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Melanoma is not just skin cancer. It’s real. It’s cancer. And left untreated, will kill you.
I was diagnosed with skin cancer July 16, 2012. When I spotted an odd looking mole just below my right ribcage, my heart sunk. I knew about the dangers of melanoma, but I still was not ready to hear the words, “I’m sorry, but it’s cancer. It’s melanoma.”
It wasn’t until a friend was diagnosed with melanoma that I even considered wearing sunscreen. I grew up in the era when baby oil and iodine were used as tanning lotions. Then, in 1999, I started frequenting tanning salons. I tanned at the salon two to three times per week. I guess one could say I was an addict. I continued to go after that golden tan. I would spend every moment I could either laying out in the sun or in a tanning bed. In my mind, I felt and looked better with a tan. Little did I know at the time I was setting the stage for a melanoma diagnosis.
My treatment for melanoma included a wide excision biopsy and later surgery to make sure we had clear margins. Because my melanoma was caught early, my prognosis was good. I was given a 90 percent five-year survival rate. But later, after finding out members of my mother’s side of the family had also been diagnosed with melanoma, my survival rate decreased. I also know the odds and the fact that melanoma can advance from stage I to stage IV in a heartbeat. All it takes is one renegade cell. One cell can remain dormant for a short time or even years, just waiting to strike again. Because of this, I can never be classified as cancer-free. The best I can ever hope for is NED (no evidence of disease). I also know that any new mole that appears on my skin will be biopsied.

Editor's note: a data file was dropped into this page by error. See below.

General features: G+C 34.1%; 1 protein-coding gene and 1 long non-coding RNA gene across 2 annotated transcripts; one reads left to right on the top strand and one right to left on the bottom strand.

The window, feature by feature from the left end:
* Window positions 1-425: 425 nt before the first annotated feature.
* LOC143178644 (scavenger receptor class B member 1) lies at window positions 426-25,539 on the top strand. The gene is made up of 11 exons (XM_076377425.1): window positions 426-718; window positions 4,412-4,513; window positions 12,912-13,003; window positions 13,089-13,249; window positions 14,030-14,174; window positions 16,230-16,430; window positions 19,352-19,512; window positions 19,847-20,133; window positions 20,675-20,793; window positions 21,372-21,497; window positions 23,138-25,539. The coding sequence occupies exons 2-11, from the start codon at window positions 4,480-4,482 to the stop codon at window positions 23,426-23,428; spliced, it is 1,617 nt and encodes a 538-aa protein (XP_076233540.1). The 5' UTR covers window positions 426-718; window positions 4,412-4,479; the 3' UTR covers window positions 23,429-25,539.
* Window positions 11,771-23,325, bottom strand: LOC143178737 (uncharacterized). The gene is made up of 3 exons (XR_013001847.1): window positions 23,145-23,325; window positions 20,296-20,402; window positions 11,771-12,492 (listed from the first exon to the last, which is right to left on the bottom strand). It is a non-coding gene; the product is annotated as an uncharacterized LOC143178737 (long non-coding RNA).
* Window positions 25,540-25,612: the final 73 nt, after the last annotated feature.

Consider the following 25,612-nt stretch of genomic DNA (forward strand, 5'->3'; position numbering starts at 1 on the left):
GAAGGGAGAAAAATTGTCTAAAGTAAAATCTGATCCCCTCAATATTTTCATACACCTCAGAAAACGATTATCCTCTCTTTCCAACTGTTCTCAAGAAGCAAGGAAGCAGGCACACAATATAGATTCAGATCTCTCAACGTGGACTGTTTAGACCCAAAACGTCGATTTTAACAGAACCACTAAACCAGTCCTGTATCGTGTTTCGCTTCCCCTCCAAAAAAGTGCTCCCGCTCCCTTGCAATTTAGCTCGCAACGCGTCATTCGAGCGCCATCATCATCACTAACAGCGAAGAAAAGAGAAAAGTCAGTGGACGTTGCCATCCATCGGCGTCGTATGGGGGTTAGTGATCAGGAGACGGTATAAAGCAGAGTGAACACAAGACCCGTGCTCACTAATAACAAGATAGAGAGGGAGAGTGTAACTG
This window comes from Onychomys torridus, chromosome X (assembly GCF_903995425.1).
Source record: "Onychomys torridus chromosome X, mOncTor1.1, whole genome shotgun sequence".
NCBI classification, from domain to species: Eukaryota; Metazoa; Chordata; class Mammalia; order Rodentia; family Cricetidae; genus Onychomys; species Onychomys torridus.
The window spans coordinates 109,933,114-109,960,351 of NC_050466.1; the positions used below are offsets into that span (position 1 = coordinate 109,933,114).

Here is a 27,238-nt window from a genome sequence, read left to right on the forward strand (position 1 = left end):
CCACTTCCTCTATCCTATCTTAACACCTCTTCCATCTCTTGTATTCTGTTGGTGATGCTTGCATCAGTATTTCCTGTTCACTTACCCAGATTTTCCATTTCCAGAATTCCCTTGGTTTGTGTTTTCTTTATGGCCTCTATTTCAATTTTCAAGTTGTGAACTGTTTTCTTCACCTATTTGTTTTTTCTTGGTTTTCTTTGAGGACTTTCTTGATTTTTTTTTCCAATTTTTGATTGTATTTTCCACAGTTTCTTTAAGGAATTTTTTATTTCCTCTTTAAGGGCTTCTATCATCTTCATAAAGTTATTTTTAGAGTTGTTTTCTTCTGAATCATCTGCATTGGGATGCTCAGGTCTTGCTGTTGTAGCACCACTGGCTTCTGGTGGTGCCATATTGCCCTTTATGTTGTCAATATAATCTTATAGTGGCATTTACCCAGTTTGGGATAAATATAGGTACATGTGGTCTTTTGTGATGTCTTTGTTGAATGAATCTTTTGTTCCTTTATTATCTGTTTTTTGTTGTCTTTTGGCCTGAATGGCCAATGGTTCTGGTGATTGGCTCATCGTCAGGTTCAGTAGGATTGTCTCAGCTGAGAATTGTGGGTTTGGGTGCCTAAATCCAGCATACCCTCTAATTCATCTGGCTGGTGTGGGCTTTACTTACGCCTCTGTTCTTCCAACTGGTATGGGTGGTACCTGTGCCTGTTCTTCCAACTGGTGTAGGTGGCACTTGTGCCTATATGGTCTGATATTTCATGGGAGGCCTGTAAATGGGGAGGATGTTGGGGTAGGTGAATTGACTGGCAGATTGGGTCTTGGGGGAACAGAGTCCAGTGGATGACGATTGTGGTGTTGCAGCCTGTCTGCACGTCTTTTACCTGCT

Since the initial shock of my diagnosis, I have become an advocate for melanoma awareness. Over the past three years, I, along with my husband, have participated in nine melanoma awareness walks and have attended three patient education symposiums at Mayo Clinic in Rochester, Minnesota. I belong to a wonderful support group, where I have had the opportunity to meet several amazing warriors. These are the people who have helped me keep my sanity intact; I would be lost with them. I use social media to share valuable information and updates on melanoma research. I also write about what it is like to live with a melanoma diagnosis. The ups, the downs and everything in-between.
Why do I do this? That answer is easy. Even though I am only one person with only one voice, my story is worth telling. If I can reach just one person and help prevent a deadly skin cancer, my effort is worthwhile.
- Early detection is the key to survival. Ask your primary care provider to perform a skin check at your next physical exam.
- Learn and be aware of any changes to a mole or freckle, and if you notice a change, don’t hesitate to contact your physician right away.
- If you discover a lump anywhere on your body, get it checked out. Don’t wait and hope it goes away, because if it is skin cancer, melanoma waits for no one.
So, if you haven’t done so yet, please make that appointment for a full-body check. It just might save your life.
Sandra Klein works at Mayo Clinic Health System in Red Wing.